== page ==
Beleaguered but unvanquished! And there are a lot of other folks like them. Many don’t even have a shell of a home in which to seek shade. Like Smokie and Cookie, who used to have a house right around the corner from Charlie and Nancy. I had a pickup loaded down with supplies and I literally had to twist Charlie’s arm to make him take a generator and some other equipment. What he really wanted to do was to take me to see Smokie. He’s been trying to get on disability for the past three years, and now Smokie’s family is living under some tarps that were up on sticks, like the Bedouin tents I’ve seen in the Holy Land. We gave him a generator and some drop lights and fans, a couple of tents, and some other supplies. That day, I told Smokie we were coming back, and you did. A crew from our church labored in Pearlington all day yesterday. They spent most of their time shoveling mud out of homes and a Methodist church. No one was there at the Methodist Church but Presbyterians. The doors of the church were opened so Blake Teller, Todd Boolos and Shane Upshaw and a group of Vicksburg Presbyterians went right in and started working.
Tomorrow morning, an 18-wheeler is rolling into Pearlington with the supplies they desperately need. It’s a 53-foot Polyvulc trailer full of the love of God communicated through Presbyterian gifts, particularly from the people of the Grace Covenant Church in Richmond, Va. God moved them to give, so last week they sold some securities and wired $90,000 to First Church of Vicksburg. The value of the materials and equipment in the back of that truck is just over $102,000, the eighth 18-wheeler we have sent to the coast to cover needs from Ocean Springs to Gulfport, from Bay St. Louis to Waveland, from Diamondhead to Pearlington. I couldn’t begin to tell you how many smaller trucks have hauled needed supplies out of the warehouse. Lord only knows! But I know this: that big old Polyvulc truck will offload at the Charles B. Murphy Elementary School, the new distribution center in Pearlington. … Do you realize that is wasn’t until the middle of last week that any sort of relief effort came to Pearlington? How do you spell relief? PRESBYTERIAN LOVE.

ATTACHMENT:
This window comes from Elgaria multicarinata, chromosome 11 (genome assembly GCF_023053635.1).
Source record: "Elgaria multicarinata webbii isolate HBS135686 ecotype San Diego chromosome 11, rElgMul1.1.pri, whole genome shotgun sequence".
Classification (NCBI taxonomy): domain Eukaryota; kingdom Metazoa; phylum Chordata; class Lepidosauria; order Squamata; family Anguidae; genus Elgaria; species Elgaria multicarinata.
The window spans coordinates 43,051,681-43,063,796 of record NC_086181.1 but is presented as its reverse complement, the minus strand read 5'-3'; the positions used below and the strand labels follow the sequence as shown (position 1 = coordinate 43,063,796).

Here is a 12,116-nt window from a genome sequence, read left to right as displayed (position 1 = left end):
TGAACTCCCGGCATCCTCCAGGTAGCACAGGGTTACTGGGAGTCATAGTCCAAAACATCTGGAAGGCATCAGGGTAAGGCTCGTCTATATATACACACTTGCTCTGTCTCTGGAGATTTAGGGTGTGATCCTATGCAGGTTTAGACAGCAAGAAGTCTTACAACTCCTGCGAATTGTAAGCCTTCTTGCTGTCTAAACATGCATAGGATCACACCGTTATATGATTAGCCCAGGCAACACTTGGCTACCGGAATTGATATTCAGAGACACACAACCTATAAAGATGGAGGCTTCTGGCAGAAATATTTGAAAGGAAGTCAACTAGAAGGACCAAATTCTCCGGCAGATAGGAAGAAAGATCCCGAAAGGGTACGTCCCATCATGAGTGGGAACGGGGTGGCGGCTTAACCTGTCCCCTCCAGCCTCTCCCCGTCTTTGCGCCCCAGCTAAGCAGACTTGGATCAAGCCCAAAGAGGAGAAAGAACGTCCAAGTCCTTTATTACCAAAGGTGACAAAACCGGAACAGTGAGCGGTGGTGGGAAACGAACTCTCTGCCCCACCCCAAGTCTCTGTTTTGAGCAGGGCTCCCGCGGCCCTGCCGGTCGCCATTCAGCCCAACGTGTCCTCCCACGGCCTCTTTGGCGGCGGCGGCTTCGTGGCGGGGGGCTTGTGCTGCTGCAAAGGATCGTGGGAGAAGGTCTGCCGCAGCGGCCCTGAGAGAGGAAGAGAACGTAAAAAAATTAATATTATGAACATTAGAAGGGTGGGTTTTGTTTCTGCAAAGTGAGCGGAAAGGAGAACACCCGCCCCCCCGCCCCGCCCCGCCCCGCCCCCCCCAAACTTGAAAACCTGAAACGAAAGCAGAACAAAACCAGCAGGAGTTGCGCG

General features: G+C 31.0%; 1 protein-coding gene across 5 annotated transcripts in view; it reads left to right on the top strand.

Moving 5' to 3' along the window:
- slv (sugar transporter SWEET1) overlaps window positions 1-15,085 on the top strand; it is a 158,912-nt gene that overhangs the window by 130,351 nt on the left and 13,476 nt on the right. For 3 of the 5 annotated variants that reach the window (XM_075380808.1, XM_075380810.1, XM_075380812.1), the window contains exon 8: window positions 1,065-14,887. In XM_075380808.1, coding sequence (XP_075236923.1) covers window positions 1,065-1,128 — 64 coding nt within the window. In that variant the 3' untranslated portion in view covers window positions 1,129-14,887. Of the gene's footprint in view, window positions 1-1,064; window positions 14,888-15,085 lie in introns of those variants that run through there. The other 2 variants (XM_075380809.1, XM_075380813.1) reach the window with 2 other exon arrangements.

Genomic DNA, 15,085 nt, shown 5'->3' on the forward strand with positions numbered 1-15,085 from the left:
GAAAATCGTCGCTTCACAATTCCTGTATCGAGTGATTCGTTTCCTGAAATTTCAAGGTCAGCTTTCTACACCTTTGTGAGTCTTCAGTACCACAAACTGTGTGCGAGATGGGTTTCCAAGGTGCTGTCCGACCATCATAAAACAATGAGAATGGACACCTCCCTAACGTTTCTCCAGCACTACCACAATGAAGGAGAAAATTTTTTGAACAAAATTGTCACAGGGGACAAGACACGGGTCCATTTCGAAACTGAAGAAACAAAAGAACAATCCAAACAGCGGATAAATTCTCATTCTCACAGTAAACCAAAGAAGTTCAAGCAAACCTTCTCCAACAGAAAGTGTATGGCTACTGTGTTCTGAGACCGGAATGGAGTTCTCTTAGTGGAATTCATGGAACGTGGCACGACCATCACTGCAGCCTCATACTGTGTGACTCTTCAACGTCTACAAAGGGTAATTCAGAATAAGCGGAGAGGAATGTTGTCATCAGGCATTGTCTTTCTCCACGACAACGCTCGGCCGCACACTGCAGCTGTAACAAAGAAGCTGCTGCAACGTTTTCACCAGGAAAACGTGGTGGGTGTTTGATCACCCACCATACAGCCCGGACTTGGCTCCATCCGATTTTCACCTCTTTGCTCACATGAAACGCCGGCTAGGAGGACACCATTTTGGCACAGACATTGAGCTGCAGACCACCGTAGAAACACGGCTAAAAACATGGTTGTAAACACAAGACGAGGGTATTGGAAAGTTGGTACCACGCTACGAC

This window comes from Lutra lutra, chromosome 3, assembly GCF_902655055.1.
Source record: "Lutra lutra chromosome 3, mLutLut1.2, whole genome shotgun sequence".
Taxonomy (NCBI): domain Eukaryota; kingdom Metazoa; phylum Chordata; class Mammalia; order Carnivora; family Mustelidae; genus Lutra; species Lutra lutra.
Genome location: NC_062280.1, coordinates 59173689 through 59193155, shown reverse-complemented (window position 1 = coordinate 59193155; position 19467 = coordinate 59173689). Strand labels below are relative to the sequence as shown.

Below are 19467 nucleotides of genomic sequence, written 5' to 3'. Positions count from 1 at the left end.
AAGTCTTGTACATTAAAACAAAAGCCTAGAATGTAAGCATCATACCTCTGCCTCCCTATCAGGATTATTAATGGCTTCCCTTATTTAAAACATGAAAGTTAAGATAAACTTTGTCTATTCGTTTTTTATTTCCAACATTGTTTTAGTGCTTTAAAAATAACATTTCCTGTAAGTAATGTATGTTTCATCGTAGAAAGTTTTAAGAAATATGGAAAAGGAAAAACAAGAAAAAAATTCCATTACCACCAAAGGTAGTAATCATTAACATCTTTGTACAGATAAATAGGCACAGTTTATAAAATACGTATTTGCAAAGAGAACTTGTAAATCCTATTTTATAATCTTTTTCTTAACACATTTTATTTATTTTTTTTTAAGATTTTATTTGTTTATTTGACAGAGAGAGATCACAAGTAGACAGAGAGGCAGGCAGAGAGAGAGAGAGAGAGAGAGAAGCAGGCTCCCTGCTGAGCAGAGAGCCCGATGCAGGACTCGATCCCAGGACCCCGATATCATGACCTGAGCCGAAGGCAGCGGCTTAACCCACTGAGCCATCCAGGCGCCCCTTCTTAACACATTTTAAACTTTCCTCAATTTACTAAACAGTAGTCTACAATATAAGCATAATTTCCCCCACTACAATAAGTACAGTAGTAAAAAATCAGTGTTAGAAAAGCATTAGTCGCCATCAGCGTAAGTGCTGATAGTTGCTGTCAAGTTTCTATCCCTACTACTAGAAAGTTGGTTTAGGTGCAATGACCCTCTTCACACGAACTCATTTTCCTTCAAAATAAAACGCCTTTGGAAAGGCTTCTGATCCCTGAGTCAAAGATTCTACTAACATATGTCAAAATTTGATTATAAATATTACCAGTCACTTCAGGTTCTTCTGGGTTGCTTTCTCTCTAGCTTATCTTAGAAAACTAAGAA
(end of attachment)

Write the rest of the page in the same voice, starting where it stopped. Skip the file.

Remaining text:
I can calculate the value in dollars, in cents. So far, we have raised and translated into meeting real human needs just under one million dollars. But there is no way I can begin to calculate the value in terms of the difference it will make, the hope it will bring, the encouragement it will offer to some wonderful new friends we have.
Why do we do it? Because we are Christians, we are Mississippians, we are Presbyterians, and we are called of God to be doers of the Word, not hearers only.
What do we need to do?
Pray. Pray for Charlie and Nancy, Smokie and Cookie, and Dr. Ted. Pray for Tim and Le Brown over in Ocean Springs. Pray for all our friends down on the coast and in the affected areas. Let’s pray for one another, too, because our calling is not easy.
Give. If you are tapped out right now, get on the phone and call your friends and family who live outside of Mississippi, and tell them what God is doing through your church. Ask them to give. Don’t ask for a little. Give them a very large and very specific challenge. We need to raise money so we can continue to meet the needs we encounter.
Volunteer. Cook meals for hungry evacuees in Vicksburg. Go work out in the warehouse. Take a day off, go to the warehouse and fill up the back of your pickup truck – like Ken Quackenbush did – and drive down to one of our distribution centers. Go down for a day to help Tim Brown and his church members sort through the rubble of what was once their homes. Do like Steve Wagner, and organize a work crew from your Sunday School class. Go down to the Coast with needed supplies, roll up your sleeves with 100 percent initiative. Just show up and start working. Find somebody who needs help. Shovel mud out of a Methodist church. Help run the distribution center in Pearlington. Go down and find a Charlie and Nancy Russ, and if all you can do is to sit in their cattywampus house and pray for them and with them, do it.
We too, are beleaguered, but we are unvanquished! God has given us a mission. He is guiding us each day to the people who need our help. He is lifting us up when we are ready to keel over. He is giving us strength. He is empowering us with new faith.
Steven S. Bryant is pastor of First Church, Vicksburg, Miss.